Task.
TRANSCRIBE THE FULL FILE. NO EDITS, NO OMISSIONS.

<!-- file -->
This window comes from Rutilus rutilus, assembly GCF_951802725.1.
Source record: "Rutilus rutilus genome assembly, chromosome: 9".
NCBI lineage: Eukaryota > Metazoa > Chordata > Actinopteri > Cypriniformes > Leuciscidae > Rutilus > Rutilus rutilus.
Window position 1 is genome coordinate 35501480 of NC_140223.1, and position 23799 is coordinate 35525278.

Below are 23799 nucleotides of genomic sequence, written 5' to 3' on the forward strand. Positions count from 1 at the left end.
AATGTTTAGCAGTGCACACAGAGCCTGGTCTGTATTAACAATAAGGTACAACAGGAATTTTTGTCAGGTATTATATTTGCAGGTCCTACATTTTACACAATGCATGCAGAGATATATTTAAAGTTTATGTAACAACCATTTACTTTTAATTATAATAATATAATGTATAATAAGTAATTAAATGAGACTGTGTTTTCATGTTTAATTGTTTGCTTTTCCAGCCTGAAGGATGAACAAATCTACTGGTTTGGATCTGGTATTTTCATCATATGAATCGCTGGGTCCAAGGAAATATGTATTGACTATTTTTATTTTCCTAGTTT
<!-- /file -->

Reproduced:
This window comes from Rutilus rutilus, assembly GCF_951802725.1.
Source record: "Rutilus rutilus genome assembly, chromosome: 9".
NCBI lineage: Eukaryota > Metazoa > Chordata > Actinopteri > Cypriniformes > Leuciscidae > Rutilus > Rutilus rutilus.
Window position 1 is genome coordinate 35501480 of NC_140223.1, and position 23799 is coordinate 35525278.

Below are 23799 nucleotides of genomic sequence, written 5' to 3' on the forward strand. Positions count from 1 at the left end.
AATGTTTAGCAGTGCACACAGAGCCTGGTCTGTATTAACAATAAGGTACAACAGGAATTTTTGTCAGGTATTATATTTGCAGGTCCTACATTTTACACAATGCATGCAGAGATATATTTAAAGTTTATGTAACAACCATTTACTTTTAATTATAATAATATAATGTATAATAAGTAATTAAATGAGACTGTGTTTTCATGTTTAATTGTTTGCTTTTCCAGCCTGAAGGATGAACAAATCTACTGGTTTGGATCTGGTATTTTCATCATATGAATCGCTGGGTCCAAGGAAATATGTATTGACTATTTTTATTTTCCTAGTTT